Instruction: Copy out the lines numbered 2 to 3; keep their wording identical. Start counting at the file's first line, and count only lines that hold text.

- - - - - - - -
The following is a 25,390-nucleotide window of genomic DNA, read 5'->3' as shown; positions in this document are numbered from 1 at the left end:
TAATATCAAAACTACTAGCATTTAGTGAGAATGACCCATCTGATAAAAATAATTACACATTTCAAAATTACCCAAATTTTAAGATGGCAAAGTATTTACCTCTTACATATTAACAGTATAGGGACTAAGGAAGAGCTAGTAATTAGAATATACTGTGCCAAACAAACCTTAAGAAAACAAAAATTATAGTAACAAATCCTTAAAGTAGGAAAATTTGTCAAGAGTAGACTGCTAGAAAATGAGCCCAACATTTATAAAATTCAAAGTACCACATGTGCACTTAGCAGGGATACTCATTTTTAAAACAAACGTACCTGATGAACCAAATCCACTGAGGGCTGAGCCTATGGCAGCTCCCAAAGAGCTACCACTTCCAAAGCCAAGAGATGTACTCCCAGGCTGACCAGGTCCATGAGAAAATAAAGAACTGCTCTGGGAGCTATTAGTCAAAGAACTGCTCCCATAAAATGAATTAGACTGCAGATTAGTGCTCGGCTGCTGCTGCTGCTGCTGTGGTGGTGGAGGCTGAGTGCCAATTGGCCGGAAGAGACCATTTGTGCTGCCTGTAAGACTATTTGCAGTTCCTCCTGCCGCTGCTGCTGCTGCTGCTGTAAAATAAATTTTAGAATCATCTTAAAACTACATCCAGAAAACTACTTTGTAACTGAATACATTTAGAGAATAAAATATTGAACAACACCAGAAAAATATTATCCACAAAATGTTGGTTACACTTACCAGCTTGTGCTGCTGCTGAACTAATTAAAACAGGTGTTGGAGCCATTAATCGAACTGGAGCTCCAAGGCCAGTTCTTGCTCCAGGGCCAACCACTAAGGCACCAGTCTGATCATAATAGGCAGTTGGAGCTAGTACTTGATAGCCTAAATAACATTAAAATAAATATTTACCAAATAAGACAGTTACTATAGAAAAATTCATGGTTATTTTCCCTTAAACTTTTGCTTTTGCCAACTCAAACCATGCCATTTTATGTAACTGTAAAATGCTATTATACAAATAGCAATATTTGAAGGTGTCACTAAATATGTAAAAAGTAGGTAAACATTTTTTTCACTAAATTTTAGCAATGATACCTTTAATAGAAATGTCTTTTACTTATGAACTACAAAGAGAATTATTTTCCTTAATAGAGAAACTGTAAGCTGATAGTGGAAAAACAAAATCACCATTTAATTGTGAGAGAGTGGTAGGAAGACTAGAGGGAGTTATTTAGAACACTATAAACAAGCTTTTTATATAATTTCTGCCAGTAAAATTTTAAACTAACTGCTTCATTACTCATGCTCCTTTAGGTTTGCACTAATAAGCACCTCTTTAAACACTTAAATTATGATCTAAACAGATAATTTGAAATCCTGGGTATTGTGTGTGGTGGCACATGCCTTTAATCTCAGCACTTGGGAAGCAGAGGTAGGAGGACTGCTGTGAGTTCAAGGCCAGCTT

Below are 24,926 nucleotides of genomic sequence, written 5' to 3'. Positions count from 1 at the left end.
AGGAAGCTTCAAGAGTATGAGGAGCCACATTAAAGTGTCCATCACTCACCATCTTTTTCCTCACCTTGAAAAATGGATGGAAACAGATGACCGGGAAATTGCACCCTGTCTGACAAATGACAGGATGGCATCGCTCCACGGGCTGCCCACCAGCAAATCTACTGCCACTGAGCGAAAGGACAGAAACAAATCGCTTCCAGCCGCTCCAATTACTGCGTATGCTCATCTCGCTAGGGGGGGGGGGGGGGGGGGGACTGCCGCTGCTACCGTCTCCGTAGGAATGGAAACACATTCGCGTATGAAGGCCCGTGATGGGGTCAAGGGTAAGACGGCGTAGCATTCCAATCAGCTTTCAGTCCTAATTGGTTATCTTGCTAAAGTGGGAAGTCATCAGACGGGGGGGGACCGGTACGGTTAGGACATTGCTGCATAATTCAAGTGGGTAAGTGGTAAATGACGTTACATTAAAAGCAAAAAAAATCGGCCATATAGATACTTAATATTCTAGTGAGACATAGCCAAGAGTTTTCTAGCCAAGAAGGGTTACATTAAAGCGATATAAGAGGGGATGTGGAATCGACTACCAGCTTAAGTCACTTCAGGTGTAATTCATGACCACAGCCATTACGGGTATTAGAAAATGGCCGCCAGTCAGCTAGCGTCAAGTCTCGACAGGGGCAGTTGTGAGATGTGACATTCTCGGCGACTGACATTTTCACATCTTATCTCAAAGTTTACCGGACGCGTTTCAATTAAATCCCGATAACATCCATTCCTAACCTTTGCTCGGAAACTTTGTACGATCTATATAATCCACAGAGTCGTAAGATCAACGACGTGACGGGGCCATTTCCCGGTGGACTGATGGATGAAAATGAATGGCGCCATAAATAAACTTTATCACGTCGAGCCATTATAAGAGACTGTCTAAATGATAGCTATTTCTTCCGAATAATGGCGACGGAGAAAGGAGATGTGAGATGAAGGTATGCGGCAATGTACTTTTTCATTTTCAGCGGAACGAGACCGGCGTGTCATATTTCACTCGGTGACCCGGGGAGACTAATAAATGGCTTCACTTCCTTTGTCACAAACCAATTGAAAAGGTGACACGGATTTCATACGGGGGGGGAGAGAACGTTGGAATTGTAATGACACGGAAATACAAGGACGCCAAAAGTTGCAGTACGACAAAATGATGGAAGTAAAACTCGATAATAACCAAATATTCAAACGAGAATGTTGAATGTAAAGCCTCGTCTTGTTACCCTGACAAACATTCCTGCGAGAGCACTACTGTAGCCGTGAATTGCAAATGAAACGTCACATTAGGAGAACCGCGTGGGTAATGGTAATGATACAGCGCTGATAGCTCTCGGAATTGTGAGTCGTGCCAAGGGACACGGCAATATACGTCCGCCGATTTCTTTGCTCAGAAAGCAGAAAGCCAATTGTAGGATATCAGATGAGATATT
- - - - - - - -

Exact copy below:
TAATATCAAAACTACTAGCATTTAGTGAGAATGACCCATCTGATAAAAATAATTACACATTTCAAAATTACCCAAATTTTAAGATGGCAAAGTATTTACCTCTTACATATTAACAGTATAGGGACTAAGGAAGAGCTAGTAATTAGAATATACTGTGCCAAACAAACCTTAAGAAAACAAAAATTATAGTAACAAATCCTTAAAGTAGGAAAATTTGTCAAGAGTAGACTGCTAGAAAATGAGCCCAACATTTATAAAATTCAAAGTACCACATGTGCACTTAGCAGGGATACTCATTTTTAAAACAAACGTACCTGATGAACCAAATCCACTGAGGGCTGAGCCTATGGCAGCTCCCAAAGAGCTACCACTTCCAAAGCCAAGAGATGTACTCCCAGGCTGACCAGGTCCATGAGAAAATAAAGAACTGCTCTGGGAGCTATTAGTCAAAGAACTGCTCCCATAAAATGAATTAGACTGCAGATTAGTGCTCGGCTGCTGCTGCTGCTGCTGTGGTGGTGGAGGCTGAGTGCCAATTGGCCGGAAGAGACCATTTGTGCTGCCTGTAAGACTATTTGCAGTTCCTCCTGCCGCTGCTGCTGCTGCTGCTGTAAAATAAATTTTAGAATCATCTTAAAACTACATCCAGAAAACTACTTTGTAACTGAATACATTTAGAGAATAAAATATTGAACAACACCAGAAAAATATTATCCACAAAATGTTGGTTACACTTACCAGCTTGTGCTGCTGCTGAACTAATTAAAACAGGTGTTGGAGCCATTAATCGAACTGGAGCTCCAAGGCCAGTTCTTGCTCCAGGGCCAACCACTAAGGCACCAGTCTGATCATAATAGGCAGTTGGAGCTAGTACTTGATAGCCTAAATAACATTAAAATAAATATTTACCAAATAAGACAGTTACTATAGAAAAATTCATGGTTATTTTCCCTTAAACTTTTGCTTTTGCCAACTCAAACCATGCCATTTTATGTAACTGTAAAATGCTATTATACAAATAGCAATATTTGAAGGTGTCACTAAATATGTAAAAAGTAGGTAAACATTTTTTTCACTAAATTTTAGCAATGATACCTTTAATAGAAATGTCTTTTACTTATGAACTACAAAGAGAATTATTTTCCTTAATAGAGAAACTGTAAGCTGATAGTGGAAAAACAAAATCACCATTTAATTGTGAGAGAGTGGTAGGAAGACTAGAGGGAGTTATTTAGAACACTATAAACAAGCTTTTTATATAATTTCTGCCAGTAAAATTTTAAACTAACTGCTTCATTACTCATGCTCCTTTAGGTTTGCACTAATAAGCACCTCTTTAAACACTTAAATTATGATCTAAACAGATAATTTGAAATCCTGGGTATTGTGTGTGGTGGCACATGCCTTTAATCTCAGCACTTGGGAAGCAGAGGTAGGAGGACTGCTGTGAGTTCAAGGCCAGCTT

Below are 24,926 nucleotides of genomic sequence, written 5' to 3'. Positions count from 1 at the left end.